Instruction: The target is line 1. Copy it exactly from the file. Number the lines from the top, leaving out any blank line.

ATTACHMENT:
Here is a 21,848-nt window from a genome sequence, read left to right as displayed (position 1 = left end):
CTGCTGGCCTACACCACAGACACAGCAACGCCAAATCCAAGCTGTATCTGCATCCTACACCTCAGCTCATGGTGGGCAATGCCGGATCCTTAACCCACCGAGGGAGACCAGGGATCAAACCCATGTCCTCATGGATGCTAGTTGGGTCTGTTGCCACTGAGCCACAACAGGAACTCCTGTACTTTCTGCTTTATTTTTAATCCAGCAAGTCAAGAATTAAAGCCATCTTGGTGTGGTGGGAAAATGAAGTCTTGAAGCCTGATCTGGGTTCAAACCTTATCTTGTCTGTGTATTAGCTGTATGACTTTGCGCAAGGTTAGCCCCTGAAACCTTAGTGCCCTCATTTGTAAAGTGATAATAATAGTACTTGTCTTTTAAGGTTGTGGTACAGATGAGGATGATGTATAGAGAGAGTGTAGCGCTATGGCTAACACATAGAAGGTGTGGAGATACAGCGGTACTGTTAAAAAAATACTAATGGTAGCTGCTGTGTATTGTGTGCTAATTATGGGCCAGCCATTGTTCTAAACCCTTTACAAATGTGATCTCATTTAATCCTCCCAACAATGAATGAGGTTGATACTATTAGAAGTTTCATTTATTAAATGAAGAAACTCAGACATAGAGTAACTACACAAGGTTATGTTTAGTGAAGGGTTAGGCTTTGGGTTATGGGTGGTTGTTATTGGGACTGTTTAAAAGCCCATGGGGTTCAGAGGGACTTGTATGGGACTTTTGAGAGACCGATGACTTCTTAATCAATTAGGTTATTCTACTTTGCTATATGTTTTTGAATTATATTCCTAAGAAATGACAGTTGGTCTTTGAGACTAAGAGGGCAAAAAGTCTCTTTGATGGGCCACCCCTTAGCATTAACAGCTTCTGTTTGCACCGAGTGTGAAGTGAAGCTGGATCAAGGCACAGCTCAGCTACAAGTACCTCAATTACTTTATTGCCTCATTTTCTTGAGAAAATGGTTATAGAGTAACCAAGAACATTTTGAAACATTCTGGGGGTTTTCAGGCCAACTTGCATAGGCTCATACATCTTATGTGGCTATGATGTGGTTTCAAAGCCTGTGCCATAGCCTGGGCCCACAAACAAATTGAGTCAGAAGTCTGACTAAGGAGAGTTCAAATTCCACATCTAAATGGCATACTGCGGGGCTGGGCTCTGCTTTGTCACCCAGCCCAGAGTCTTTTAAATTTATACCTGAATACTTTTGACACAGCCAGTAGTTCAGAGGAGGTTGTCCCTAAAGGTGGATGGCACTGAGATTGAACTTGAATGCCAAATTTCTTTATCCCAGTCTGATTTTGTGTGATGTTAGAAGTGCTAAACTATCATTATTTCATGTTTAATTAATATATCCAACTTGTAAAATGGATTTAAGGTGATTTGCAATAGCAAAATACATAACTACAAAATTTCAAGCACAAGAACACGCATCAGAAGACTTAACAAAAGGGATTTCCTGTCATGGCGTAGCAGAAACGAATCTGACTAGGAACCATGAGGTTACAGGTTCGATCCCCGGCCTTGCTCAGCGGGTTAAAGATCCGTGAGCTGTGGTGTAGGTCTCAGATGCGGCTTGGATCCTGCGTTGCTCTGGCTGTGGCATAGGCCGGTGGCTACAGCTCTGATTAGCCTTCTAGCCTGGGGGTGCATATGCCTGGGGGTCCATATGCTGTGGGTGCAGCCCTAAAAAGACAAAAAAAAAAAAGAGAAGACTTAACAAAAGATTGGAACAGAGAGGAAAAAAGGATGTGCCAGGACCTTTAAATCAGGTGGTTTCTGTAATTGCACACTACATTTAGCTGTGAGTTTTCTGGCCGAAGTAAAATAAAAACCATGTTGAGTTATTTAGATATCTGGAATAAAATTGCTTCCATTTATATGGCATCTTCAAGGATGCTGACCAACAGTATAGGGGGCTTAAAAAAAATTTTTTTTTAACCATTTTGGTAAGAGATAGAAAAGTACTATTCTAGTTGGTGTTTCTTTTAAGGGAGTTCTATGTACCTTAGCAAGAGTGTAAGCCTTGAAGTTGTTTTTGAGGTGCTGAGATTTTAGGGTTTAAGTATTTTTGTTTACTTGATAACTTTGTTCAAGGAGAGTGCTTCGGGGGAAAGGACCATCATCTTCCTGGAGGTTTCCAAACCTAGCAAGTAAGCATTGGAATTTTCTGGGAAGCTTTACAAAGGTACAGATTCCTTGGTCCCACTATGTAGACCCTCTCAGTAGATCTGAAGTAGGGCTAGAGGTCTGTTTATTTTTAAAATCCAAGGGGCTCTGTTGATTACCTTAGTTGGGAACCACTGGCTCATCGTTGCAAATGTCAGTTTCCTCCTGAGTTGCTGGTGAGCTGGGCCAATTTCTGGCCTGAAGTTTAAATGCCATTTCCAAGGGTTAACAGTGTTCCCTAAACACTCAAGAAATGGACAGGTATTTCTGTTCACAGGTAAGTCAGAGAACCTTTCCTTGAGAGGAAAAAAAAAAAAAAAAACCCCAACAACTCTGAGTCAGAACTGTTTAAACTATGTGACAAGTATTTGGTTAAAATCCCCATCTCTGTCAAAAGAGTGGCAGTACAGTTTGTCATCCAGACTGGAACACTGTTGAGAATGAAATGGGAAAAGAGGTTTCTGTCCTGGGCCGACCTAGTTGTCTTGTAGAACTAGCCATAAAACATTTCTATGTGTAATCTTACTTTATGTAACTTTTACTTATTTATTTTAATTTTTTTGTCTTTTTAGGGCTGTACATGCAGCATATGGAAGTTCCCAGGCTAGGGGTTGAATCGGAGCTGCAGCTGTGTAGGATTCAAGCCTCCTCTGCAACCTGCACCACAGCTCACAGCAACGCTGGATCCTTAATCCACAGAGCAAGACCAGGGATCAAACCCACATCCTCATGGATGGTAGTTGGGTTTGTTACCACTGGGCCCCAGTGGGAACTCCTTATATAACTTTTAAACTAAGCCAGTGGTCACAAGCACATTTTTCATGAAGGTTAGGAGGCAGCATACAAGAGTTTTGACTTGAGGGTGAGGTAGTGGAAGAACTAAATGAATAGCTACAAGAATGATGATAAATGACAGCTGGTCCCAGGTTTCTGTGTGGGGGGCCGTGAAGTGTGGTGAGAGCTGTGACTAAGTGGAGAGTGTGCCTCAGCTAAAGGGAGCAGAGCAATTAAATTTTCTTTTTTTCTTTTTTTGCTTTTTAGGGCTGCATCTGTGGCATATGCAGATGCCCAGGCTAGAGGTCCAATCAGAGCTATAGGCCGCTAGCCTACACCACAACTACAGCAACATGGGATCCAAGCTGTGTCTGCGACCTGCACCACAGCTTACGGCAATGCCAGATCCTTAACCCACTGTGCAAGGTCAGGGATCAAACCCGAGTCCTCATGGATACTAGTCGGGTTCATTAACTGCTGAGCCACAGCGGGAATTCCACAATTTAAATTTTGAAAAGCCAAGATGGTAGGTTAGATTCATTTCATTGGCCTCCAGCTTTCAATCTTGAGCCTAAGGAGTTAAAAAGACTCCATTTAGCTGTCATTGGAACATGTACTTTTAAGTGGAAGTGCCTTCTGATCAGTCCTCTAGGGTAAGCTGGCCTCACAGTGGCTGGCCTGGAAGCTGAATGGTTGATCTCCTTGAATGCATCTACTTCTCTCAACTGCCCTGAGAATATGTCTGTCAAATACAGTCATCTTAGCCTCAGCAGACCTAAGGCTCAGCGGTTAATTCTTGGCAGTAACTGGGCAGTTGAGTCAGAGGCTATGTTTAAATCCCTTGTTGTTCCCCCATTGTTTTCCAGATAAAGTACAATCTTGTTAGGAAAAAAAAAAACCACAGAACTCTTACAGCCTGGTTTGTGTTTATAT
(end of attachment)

Here is a 21,848-nt window from a genome sequence, read left to right as displayed (position 1 = left end):